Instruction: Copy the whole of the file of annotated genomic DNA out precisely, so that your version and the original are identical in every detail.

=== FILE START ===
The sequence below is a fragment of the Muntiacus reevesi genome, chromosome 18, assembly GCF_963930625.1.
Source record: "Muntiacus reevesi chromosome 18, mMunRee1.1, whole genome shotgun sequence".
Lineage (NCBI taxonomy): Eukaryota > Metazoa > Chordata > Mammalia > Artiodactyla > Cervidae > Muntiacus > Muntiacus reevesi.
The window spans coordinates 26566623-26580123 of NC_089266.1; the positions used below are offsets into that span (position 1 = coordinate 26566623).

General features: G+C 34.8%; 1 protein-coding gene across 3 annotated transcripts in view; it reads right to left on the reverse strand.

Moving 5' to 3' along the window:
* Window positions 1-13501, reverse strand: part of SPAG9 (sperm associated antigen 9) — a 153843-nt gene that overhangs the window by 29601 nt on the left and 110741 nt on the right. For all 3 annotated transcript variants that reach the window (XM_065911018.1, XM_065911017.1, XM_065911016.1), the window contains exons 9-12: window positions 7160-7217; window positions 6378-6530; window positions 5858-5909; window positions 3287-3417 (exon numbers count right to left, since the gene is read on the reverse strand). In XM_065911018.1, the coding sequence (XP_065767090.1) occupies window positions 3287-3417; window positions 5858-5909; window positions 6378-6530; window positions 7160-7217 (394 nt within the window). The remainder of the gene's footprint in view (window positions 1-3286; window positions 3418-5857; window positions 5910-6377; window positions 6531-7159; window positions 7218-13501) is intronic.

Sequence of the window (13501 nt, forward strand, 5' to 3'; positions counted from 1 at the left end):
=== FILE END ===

The sequence below is a fragment of the Muntiacus reevesi genome, chromosome 18, assembly GCF_963930625.1.
Source record: "Muntiacus reevesi chromosome 18, mMunRee1.1, whole genome shotgun sequence".
Lineage (NCBI taxonomy): Eukaryota > Metazoa > Chordata > Mammalia > Artiodactyla > Cervidae > Muntiacus > Muntiacus reevesi.
The window spans coordinates 26566623-26580123 of NC_089266.1; the positions used below are offsets into that span (position 1 = coordinate 26566623).

General features: G+C 34.8%; 1 protein-coding gene across 3 annotated transcripts in view; it reads right to left on the reverse strand.

Moving 5' to 3' along the window:
* Window positions 1-13501, reverse strand: part of SPAG9 (sperm associated antigen 9) — a 153843-nt gene that overhangs the window by 29601 nt on the left and 110741 nt on the right. For all 3 annotated transcript variants that reach the window (XM_065911018.1, XM_065911017.1, XM_065911016.1), the window contains exons 9-12: window positions 7160-7217; window positions 6378-6530; window positions 5858-5909; window positions 3287-3417 (exon numbers count right to left, since the gene is read on the reverse strand). In XM_065911018.1, the coding sequence (XP_065767090.1) occupies window positions 3287-3417; window positions 5858-5909; window positions 6378-6530; window positions 7160-7217 (394 nt within the window). The remainder of the gene's footprint in view (window positions 1-3286; window positions 3418-5857; window positions 5910-6377; window positions 6531-7159; window positions 7218-13501) is intronic.

Sequence of the window (13501 nt, forward strand, 5' to 3'; positions counted from 1 at the left end):